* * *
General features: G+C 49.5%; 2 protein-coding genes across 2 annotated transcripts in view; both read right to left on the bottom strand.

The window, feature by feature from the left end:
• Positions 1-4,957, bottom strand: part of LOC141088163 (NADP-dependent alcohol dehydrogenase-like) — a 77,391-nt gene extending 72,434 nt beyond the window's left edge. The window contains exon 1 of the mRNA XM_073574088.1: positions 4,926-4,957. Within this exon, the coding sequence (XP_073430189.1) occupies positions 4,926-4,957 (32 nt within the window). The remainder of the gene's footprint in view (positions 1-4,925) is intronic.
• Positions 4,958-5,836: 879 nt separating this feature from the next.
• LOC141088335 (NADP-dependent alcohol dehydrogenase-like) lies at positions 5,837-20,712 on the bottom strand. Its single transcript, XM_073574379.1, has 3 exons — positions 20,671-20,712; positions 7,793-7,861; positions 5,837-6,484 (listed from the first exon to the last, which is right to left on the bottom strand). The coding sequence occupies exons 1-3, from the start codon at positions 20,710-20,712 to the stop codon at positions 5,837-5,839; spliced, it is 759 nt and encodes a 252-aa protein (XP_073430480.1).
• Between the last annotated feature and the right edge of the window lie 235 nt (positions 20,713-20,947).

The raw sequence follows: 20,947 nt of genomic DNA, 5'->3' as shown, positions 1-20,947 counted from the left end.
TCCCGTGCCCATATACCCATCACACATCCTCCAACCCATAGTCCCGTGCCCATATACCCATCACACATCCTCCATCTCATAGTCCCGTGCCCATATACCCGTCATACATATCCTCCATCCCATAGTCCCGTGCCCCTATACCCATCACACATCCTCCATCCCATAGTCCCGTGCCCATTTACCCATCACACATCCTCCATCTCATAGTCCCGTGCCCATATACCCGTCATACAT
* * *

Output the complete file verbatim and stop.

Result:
General features: G+C 49.5%; 2 protein-coding genes across 2 annotated transcripts in view; both read right to left on the bottom strand.

The window, feature by feature from the left end:
• Positions 1-4,957, bottom strand: part of LOC141088163 (NADP-dependent alcohol dehydrogenase-like) — a 77,391-nt gene extending 72,434 nt beyond the window's left edge. The window contains exon 1 of the mRNA XM_073574088.1: positions 4,926-4,957. Within this exon, the coding sequence (XP_073430189.1) occupies positions 4,926-4,957 (32 nt within the window). The remainder of the gene's footprint in view (positions 1-4,925) is intronic.
• Positions 4,958-5,836: 879 nt separating this feature from the next.
• LOC141088335 (NADP-dependent alcohol dehydrogenase-like) lies at positions 5,837-20,712 on the bottom strand. Its single transcript, XM_073574379.1, has 3 exons — positions 20,671-20,712; positions 7,793-7,861; positions 5,837-6,484 (listed from the first exon to the last, which is right to left on the bottom strand). The coding sequence occupies exons 1-3, from the start codon at positions 20,710-20,712 to the stop codon at positions 5,837-5,839; spliced, it is 759 nt and encodes a 252-aa protein (XP_073430480.1).
• Between the last annotated feature and the right edge of the window lie 235 nt (positions 20,713-20,947).

The raw sequence follows: 20,947 nt of genomic DNA, 5'->3' as shown, positions 1-20,947 counted from the left end.
TCCCGTGCCCATATACCCATCACACATCCTCCAACCCATAGTCCCGTGCCCATATACCCATCACACATCCTCCATCTCATAGTCCCGTGCCCATATACCCGTCATACATATCCTCCATCCCATAGTCCCGTGCCCCTATACCCATCACACATCCTCCATCCCATAGTCCCGTGCCCATTTACCCATCACACATCCTCCATCTCATAGTCCCGTGCCCATATACCCGTCATACAT